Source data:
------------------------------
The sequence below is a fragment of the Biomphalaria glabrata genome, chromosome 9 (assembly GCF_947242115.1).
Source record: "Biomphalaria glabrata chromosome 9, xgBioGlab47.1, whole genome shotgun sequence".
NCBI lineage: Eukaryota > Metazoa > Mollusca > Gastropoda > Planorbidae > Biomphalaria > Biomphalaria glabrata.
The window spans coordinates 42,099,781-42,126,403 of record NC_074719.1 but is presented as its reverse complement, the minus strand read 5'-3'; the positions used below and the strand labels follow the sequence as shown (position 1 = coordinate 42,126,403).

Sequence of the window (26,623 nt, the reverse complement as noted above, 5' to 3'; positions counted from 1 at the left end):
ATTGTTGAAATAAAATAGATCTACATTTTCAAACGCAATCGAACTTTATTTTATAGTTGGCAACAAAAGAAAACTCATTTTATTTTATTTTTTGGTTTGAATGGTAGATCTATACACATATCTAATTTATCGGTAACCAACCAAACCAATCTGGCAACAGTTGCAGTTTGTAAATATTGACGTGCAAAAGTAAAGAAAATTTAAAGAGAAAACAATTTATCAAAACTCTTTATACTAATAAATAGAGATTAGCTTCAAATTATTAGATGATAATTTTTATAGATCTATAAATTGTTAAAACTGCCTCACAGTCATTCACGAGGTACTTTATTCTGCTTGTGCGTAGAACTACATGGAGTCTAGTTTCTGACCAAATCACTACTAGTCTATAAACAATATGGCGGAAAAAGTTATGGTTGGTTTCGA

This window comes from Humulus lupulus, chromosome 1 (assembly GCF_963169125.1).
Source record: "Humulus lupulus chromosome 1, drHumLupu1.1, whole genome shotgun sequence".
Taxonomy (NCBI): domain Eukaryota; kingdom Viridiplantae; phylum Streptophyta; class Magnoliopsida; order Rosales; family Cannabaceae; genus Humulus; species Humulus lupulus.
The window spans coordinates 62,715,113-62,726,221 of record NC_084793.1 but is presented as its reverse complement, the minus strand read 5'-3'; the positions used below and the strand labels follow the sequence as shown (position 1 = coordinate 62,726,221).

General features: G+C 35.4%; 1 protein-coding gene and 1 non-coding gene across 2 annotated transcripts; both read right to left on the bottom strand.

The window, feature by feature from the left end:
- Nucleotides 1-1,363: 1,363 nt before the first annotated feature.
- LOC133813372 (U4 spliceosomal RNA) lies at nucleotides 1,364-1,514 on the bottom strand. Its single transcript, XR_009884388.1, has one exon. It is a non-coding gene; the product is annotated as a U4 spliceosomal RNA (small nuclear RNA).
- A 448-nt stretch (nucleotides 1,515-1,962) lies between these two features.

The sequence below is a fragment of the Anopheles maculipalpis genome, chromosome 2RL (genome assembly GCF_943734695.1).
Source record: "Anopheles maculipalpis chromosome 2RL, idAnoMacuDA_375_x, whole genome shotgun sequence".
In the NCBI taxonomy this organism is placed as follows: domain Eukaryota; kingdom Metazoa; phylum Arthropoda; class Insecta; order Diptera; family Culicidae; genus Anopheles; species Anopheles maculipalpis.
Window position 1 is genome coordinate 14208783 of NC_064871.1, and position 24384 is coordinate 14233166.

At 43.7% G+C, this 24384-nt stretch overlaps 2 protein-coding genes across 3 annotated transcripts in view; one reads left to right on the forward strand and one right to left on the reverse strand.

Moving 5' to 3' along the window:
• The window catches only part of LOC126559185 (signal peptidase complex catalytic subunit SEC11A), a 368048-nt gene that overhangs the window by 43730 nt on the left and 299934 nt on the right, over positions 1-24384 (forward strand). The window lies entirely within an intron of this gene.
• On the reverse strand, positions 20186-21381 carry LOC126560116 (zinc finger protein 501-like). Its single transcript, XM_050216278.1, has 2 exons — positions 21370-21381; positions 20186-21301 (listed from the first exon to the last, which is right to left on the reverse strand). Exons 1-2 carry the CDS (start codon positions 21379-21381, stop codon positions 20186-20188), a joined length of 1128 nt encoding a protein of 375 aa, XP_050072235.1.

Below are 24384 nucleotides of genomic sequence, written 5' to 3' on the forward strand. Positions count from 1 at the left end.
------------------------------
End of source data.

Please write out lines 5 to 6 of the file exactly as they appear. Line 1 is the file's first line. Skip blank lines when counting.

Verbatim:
Sequence of the window (26,623 nt, the reverse complement as noted above, 5' to 3'; positions counted from 1 at the left end):
ATTGTTGAAATAAAATAGATCTACATTTTCAAACGCAATCGAACTTTATTTTATAGTTGGCAACAAAAGAAAACTCATTTTATTTTATTTTTTGGTTTGAATGGTAGATCTATACACATATCTAATTTATCGGTAACCAACCAAACCAATCTGGCAACAGTTGCAGTTTGTAAATATTGACGTGCAAAAGTAAAGAAAATTTAAAGAGAAAACAATTTATCAAAACTCTTTATACTAATAAATAGAGATTAGCTTCAAATTATTAGATGATAATTTTTATAGATCTATAAATTGTTAAAACTGCCTCACAGTCATTCACGAGGTACTTTATTCTGCTTGTGCGTAGAACTACATGGAGTCTAGTTTCTGACCAAATCACTACTAGTCTATAAACAATATGGCGGAAAAAGTTATGGTTGGTTTCGA